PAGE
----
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Cholula is a city in the Mexican state of Puebla. It is located about 15 km west of the city of Puebla, at an approximate elevation of 2135 meters above sea level. Cholula, was an important city of pre-Columbian Mesoamerica, dating back to at least the 2nd century BC.
It was a major center contemporary with Teotihuacan and
at the time of the arrival of Hernán Cortés Cholula was second only to the Aztec capital Tenochtitlan (modern Mexico City) as the largest city in central Mexico, possibly with a population of up to 100,000 people. In addition to the great temple of Quetzalcoatl and various palaces, the city had 365 temples.

The temple-pyramid complex was built over many dozens of generations, from the 2nd century BC to the early 16th century, and was dedicated to the deity Quetzalcoatl. It has a base of 450 by 450 m (1476x1476 ft) and a height of 66 m (217 ft). According to the Guinness Book of Records, it is in fact the largest pyramid as well as the largest monument ever constructed anywhere in the world, with a total volume estimated at 4.45 million mł, almost one third larger than that of the Great Pyramid of Giza in Egypt. (The Giza pyramid is taller, however.) The Aztecs believed that Xelhua built the Great Pyramid of Cholula.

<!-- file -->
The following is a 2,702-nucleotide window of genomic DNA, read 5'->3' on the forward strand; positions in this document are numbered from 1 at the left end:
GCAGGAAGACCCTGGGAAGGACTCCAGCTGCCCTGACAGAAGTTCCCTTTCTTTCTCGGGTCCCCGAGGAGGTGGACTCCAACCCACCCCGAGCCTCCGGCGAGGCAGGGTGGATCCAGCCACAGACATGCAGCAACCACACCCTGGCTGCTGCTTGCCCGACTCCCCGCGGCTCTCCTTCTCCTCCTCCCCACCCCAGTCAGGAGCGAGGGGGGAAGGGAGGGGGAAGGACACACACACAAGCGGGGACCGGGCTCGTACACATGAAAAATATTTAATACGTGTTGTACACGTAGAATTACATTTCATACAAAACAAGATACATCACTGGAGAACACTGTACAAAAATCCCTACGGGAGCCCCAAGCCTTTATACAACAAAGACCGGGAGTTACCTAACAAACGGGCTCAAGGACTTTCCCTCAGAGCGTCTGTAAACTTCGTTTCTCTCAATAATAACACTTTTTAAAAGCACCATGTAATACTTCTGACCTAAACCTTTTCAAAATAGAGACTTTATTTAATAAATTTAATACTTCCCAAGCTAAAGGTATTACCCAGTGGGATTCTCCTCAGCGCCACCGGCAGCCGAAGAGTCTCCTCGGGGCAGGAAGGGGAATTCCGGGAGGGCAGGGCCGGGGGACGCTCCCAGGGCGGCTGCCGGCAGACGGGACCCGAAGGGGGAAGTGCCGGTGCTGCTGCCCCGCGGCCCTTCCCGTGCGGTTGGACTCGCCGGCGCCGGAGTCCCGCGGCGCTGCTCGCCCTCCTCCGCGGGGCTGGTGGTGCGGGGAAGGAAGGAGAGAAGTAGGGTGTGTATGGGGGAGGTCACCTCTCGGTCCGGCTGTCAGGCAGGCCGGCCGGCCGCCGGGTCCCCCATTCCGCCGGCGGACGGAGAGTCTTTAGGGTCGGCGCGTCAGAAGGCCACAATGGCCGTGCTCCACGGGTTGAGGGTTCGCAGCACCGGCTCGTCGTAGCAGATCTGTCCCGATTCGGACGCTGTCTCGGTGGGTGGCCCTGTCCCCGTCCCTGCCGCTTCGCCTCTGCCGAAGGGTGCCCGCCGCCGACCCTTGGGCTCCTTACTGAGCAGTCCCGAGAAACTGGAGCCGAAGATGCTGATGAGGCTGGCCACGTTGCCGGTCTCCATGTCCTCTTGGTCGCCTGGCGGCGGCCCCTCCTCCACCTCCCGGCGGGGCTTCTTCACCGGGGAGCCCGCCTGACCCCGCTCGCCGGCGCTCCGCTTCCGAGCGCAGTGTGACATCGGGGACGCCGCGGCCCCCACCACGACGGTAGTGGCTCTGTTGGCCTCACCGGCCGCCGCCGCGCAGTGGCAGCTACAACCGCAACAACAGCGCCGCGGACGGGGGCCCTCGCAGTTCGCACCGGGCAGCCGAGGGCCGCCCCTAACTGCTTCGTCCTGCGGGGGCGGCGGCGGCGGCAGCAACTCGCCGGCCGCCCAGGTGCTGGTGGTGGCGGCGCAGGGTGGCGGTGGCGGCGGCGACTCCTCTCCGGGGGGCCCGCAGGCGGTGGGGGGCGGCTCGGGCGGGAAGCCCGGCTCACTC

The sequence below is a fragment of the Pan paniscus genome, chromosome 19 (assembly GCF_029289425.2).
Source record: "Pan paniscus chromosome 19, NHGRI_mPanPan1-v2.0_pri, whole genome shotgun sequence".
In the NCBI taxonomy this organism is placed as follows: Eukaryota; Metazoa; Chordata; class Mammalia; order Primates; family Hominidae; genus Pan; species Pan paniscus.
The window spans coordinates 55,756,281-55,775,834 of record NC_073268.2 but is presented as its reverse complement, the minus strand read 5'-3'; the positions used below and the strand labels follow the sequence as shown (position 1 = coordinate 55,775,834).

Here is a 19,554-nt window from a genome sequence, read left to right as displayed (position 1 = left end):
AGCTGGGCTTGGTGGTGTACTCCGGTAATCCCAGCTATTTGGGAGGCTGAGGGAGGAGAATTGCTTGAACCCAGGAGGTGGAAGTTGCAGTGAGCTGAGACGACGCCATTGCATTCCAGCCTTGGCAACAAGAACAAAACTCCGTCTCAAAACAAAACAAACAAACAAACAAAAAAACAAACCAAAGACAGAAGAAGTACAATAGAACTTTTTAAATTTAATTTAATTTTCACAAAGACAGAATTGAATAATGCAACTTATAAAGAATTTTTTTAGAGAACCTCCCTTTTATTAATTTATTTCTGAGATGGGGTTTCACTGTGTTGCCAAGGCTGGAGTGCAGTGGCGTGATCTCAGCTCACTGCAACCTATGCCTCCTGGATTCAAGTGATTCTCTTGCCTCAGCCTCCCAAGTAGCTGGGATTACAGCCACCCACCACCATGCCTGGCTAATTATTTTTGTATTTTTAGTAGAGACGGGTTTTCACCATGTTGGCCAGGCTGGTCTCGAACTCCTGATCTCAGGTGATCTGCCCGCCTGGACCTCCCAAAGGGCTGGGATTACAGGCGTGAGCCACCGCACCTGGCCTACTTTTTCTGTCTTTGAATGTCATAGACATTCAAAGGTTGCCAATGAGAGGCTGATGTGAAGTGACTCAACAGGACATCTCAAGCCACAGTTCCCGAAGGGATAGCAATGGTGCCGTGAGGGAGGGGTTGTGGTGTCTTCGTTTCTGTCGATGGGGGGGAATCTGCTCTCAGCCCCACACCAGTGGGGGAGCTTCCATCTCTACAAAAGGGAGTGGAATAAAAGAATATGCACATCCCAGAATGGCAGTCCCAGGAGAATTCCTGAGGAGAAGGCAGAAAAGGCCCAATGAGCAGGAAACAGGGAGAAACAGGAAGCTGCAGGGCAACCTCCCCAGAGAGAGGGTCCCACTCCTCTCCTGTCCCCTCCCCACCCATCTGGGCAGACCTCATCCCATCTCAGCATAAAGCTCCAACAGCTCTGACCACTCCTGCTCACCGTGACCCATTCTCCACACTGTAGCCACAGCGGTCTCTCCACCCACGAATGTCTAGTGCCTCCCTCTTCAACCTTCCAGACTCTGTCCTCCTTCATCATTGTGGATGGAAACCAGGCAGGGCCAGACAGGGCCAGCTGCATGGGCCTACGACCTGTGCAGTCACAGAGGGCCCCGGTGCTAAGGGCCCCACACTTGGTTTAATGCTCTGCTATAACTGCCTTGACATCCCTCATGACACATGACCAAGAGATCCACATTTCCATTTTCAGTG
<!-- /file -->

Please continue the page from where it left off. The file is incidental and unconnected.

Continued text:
Today the pyramid at first appears to be a natural hill surmounted by a church. This is the Iglesia de Nuestra Seńora de los Remedios (Church of Our Lady of the Remedies), also known as the Santuario de la Virgen de los Remedios (Sanctuary of the Virgin of the Remedies), which was built by the Spanish in colonial times (1594) on the site of a pre-Hispanic temple. The church is a major Catholic pilgrimage destination, and the site is also used for the celebration of indigenous rites. Many ancient sites in Latin America are found under modern Catholic holy sites, due to the practice of the Catholic Church repurposing local religious sites.

Because of the historic and religious significance of the church, which is a designated colonial monument, the pyramid as a whole has not been excavated and restored, as have the smaller but better-known pyramids at Teotihuacan. Inside the pyramid are some five miles (8 km) of tunnels excavated by archaeologists. One of such archaeological tunnels is accessible to visitors.

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